The Latest: BCA head: Damond probe thorough, independent
MINNEAPOLIS (AP) — The Latest on a Minneapolis police officer being convicted of murder and manslaughter in the fatal shooting of an unarmed woman who had called 911 (all times local):
The head of Minnesota's Bureau of Criminal Apprehension is defending the agency's investigation into a police officer's fatal shooting of an unarmed woman who had approached his squad car.
BCA Superintendent Drew Evans says agents did a thorough and independent investigation into the 2017 death of Justine Ruszczyk Damond, a dual citizen of the U.S. and Australia who was shot shortly after calling 911 to report a possible rape behind her home.
The officer, Mohamed Noor, was convicted of murder and manslaughter Tuesday.
Damond's father, John Ruszczyk, called the BCA's early work on the case "either active resistance or gross incompetence." Hennepin County Attorney Mike Freeman also said the BCA made early mistakes in the case.
Evans said in a statement that agents worked more than 2,000 hours on the case and worked closely with Freeman's office from the beginning. He said he can't give more specifics of the way the investigation was done because it remains open pending a possible appeal by Noor.
Minnesota Gov. Tim Walz says he's asked for information from the state Bureau of Criminal Apprehension on how it investigated a Minneapolis police officer who shot and killed an unarmed woman.
Walz said Wednesday he needs to understand what happened and how the BCA's work might need to be improved. He says he expects the BCA to follow best practices and follow the law when it investigates officer-involved shootings.
The BCA came under criticism for its early handling of the investigation into the 2017 death of Justine Ruszczyk Damond. Former officer Mohamed Noor was convicted of murder Tuesday.
Hennepin County Attorney Mike Freeman complained during the investigation that BCA agents weren't doing their jobs. But he said Tuesday that the BCA brought in new agents who did exemplary work.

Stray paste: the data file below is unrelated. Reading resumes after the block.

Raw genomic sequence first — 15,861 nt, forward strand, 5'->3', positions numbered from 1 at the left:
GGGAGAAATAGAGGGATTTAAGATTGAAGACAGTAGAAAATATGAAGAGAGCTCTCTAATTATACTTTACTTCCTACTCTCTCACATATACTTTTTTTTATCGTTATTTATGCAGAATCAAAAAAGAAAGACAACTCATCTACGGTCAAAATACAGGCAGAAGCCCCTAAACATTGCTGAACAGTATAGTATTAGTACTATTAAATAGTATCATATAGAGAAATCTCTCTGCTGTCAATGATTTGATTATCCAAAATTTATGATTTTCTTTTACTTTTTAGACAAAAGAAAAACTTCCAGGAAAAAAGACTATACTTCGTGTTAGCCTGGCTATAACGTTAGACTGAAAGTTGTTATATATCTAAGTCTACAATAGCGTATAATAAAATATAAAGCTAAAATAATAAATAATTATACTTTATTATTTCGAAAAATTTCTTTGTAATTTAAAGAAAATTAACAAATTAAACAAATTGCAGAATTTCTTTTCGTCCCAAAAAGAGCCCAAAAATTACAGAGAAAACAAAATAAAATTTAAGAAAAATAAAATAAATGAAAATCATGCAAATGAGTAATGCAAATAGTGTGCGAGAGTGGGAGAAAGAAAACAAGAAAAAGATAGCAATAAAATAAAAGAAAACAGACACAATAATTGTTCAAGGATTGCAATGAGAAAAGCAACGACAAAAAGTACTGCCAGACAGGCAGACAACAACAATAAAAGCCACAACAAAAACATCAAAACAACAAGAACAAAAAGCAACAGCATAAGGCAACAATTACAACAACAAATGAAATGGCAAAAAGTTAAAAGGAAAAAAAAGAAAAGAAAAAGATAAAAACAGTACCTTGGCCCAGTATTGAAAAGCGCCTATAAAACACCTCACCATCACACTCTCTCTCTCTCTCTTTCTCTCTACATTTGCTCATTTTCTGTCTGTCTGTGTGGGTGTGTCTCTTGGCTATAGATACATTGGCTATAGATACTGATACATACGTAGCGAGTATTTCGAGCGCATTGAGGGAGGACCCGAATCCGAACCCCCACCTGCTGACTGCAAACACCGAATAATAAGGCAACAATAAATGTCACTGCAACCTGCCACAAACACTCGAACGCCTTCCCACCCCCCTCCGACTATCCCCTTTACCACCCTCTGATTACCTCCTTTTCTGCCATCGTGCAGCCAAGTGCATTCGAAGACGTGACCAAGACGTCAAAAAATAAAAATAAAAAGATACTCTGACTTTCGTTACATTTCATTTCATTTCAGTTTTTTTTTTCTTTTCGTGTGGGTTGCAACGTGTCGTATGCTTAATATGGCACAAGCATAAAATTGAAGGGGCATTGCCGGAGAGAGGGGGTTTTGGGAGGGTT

Minnesota Rep. Ilhan Omar says a guilty verdict for a Minneapolis police officer who shot and killed a woman who had called 911 to report a crime is "an important step towards justice" and a victory for people who oppose police brutality.
But Omar also says in a tweet Wednesday that Mohamed Noor's conviction in the death of Justine Ruszczyk Damond, a white woman, comes after acquittals nationwide for officers who killed people of color. Noor is Somali American, as is Omar.
Noor shot Damond, a dual citizen of the U.S. and Australia, in July 2017 when she approached his squad car after summoning officers to a possible rape behind her home.
Omar says there must be the same level of accountability in all officer-involved killings.
An association for Somali American police officers says it believes institutional prejudice "heavily influenced" the murder conviction of a Minneapolis police officer who shot and killed an unarmed woman.
Mohamed Noor was convicted Tuesday in the 2017 death of Justine Ruszczyk Damond, a dual citizen of Australia and the U.S. who had called 911 to report a possible rape behind her house. Noor shot Damond when she appeared at the squad car's window immediately after what he said was a loud bang that startled him and his partner.
The Minnesota-based Somali American Police Association also said in its statement that the Hennepin County prosecutor had "other motives" than serving justice in going after Noor. County Attorney Mike Freeman has rejected the suggestion that race played any part in charging Noor.
Noor was fired after he was charged.
A jury took little more than a day to convict a black Minneapolis police officer of murder and manslaughter in the fatal shooting of an unarmed white woman who had called 911 to report a possible crime.
The guilty verdict sparked questions about whether race played a role.
Mohamed Noor is Somali American. He was convicted in the July 2017 death of Justine Ruszczyk Damond, a 40-year-old dual citizen of the U.S. and Australia. Noor testified he shot Damond after becoming startled, and she appeared at his partner's window, raising her arm.
It's rare for police officers to be convicted, but some Minnesota community members say they saw this coming for Noor because he is Somali American.
Hennepin County Attorney Mike Freeman said race is not a factor in his work and the evidence shows Noor acted unreasonably.